Heading into third decade of the 21st century: What do you consider to be the immediate legal challenges distributors face? And what do you see on the medium horizon that we’re yet to fully understand, but it’s a challenge that is coming, nevertheless.
Distributors find themselves in an insecure landscape. No one can really predict what will be the situation in a few years once the present turmoil is over.
What are some of the most common mistakes you see made from a legal point of view in TV and Film?
– Giving away more rights than you own.
– Poor understanding of contracts and copyrights.
– Poor negotiation skills.
– Leaning on reasonableness (unfortunately, that is often overruled by hard legal stuff).
How important is an entertainment lawyer to a screenwriter? In the USA it appears to have a greater prominence to their work than in Europe. Why do you think there’s such a difference in attitudes to legal representation?
Screenwriter contracts are simpler in Europe because of the lack of very strong writer guilds.
Your practice will be 15 in 2020… What are the biggest changes that you’ve seen in the film and TV industry that have affected how you work and the advice you’re giving and what remains the same?
More and more boiler plate work will be done by software. Which will reduce costs for drafting contracts – good for producers. It is also good for lawyers that love their metier (profession), as only the more specific and interesting part of the work remains.
If you were in charge of The Netherlands national film policy, what would you advise the government to do to ensure more people across the globe saw Dutch movies.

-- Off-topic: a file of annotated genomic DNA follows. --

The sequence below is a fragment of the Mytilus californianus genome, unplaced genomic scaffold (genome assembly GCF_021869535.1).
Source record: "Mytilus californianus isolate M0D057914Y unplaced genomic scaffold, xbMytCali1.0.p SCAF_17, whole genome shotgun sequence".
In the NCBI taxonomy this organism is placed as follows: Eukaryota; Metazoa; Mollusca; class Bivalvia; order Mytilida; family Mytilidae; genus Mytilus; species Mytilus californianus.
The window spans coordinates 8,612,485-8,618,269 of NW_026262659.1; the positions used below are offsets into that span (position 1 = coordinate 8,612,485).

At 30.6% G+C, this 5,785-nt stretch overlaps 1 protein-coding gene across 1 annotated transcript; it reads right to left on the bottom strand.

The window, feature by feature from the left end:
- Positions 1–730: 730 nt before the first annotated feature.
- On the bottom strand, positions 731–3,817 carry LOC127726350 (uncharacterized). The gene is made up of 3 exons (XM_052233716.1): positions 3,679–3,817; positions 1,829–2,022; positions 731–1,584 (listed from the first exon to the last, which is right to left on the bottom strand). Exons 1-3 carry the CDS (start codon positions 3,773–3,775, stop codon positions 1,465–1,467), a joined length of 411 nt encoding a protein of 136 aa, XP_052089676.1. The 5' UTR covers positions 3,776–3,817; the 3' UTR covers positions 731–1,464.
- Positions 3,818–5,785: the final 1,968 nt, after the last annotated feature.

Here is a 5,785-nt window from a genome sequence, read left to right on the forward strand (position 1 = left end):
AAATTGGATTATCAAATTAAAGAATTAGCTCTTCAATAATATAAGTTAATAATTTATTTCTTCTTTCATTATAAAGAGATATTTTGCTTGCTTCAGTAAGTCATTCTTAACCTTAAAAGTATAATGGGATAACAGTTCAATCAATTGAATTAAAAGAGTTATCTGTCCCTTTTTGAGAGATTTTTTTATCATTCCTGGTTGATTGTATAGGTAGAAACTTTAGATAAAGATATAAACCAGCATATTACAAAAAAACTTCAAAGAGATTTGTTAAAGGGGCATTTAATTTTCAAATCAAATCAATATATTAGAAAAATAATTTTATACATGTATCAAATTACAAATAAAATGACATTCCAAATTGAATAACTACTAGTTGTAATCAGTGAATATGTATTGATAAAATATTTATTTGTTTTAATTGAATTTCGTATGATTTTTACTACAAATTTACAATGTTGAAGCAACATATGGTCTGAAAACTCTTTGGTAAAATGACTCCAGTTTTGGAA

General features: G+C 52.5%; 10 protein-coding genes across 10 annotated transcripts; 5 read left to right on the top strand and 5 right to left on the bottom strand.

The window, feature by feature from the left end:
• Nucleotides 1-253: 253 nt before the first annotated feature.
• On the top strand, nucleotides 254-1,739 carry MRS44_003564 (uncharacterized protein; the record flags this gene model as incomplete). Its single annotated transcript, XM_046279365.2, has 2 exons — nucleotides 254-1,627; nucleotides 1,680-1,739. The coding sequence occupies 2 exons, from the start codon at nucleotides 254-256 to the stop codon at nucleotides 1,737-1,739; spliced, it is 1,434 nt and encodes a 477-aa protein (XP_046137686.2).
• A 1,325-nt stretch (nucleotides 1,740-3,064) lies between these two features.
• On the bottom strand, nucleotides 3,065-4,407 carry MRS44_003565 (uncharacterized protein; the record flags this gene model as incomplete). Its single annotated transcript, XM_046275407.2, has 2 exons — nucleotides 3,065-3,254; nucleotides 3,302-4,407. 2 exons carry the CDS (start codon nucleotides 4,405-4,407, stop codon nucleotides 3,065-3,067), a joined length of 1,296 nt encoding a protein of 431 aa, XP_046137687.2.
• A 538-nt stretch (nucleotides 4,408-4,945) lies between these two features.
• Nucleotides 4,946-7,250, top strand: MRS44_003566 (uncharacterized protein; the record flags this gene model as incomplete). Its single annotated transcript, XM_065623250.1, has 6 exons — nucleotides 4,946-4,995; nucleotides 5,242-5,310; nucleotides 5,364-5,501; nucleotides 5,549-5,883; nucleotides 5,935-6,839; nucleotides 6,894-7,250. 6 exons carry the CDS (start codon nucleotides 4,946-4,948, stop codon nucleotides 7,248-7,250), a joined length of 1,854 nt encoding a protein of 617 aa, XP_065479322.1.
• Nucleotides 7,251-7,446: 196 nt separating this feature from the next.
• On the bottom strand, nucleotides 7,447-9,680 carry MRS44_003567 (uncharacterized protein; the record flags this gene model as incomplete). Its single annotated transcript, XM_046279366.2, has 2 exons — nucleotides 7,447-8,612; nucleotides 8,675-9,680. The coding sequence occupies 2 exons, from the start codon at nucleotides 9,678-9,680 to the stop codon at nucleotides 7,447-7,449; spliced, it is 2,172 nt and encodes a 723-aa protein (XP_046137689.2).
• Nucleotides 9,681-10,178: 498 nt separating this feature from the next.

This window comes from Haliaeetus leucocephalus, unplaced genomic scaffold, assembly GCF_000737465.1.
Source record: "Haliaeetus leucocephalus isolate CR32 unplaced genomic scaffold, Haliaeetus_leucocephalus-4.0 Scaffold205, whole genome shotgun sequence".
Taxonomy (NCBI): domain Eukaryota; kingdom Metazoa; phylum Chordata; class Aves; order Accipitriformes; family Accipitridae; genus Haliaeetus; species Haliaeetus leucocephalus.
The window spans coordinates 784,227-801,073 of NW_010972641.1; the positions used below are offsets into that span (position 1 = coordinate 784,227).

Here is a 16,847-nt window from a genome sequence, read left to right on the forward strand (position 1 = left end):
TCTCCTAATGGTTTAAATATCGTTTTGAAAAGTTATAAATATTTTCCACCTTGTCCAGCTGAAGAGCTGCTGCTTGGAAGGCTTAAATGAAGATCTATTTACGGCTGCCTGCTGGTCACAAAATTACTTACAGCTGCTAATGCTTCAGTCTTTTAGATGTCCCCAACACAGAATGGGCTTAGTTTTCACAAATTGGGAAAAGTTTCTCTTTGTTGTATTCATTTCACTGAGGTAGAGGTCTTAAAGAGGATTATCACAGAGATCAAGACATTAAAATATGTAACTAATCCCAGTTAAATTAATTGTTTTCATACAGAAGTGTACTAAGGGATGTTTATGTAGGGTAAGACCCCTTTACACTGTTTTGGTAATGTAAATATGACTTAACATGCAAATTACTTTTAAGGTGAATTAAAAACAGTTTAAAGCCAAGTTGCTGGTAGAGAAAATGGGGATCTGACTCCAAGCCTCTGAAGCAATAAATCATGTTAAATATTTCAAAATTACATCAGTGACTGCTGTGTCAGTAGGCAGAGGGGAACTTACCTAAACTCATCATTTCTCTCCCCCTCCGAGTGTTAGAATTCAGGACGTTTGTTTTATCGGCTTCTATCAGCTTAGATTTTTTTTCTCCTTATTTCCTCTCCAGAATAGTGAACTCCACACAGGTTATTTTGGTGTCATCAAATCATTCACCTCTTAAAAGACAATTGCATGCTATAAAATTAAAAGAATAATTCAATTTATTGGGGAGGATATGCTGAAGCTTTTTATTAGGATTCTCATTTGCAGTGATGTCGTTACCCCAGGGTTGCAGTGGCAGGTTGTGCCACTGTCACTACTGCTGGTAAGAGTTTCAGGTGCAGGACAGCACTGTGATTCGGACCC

- Better chances for new talent;
- More budget to less productions;
- Invest more in script writers.
And finally, if you’ve time… please tell us a little bit about the time your son met Johan Cruyff and how later in life you were up in court defending the publisher of Dutch icon Johan Cruyff
In 2013 my client published the biography of Dennis Bergkamp. Dennis was asked who he wanted to hand over the first book to during the official book launch. He said: Johan Cruijff, and if that’s not possible, well then …… Johan Cruijff. So next to Dennis Bergkamp, the ‘man who knew everything about everything’ would be present.
As they love soccer, I put my two boys (5 and 7 years old) in a taxi and we drove to the book launch. I asked whether they knew Dennis Bergkamp or Johan Cruijff?
Daddy, Dennis Bergkamp, isn’t he very old? That question gives a lot of information: (1) my boys are poorly informed about Dutch sports heroes, (2) people of my age are very old and (3) if Bergkamp is very old, then Cruijff must be as old as Santa Claus (maybe they were class mates in Spain back in the days!).
I asked the taxi driver if he could tell us who is the best Dutch soccer player of all time. As expected, he went delirious for Cruijff, so my boys were now aware of who they are about to see.
It was very busy at the venue and packed with press: BBC, Al Jazeera et al. After the presentation part, Johan Cruijff answered not more than two questions from the press.
As the event drew to a close my seven year old asked me whether he could ask Cruijff a question. I could hardly hear him because of the journalists shouting for Cruijff’s attention.
As Cruijff was leaving the stage my son shouted: “Johan, Johan!”
Cruijff turned around and walked towards my boy, took a knee and said: “hey my friend, what can I do for you.”
He said: “Well Johan, eeh, do you like being famous?”
Cruijff said: “That is a very good question little man, yes I do!”
Cruijff tapped him on the shoulder and off he went, three questions answered, one of my little man. I was very proud. True, it was a very brief interview, but who can say that he interviewed Cruijff at age 7 anyway? I was fond of Cruijff, a true children’s friend.
Six years later (two days before the start of Inside Pictures Module 3 in 2019), I was in court against the Cruijff estate, defending the writer of Cruijff’s biography, opposing against Cruijff’s foundation that builds soccer fields for children …..boys like mine.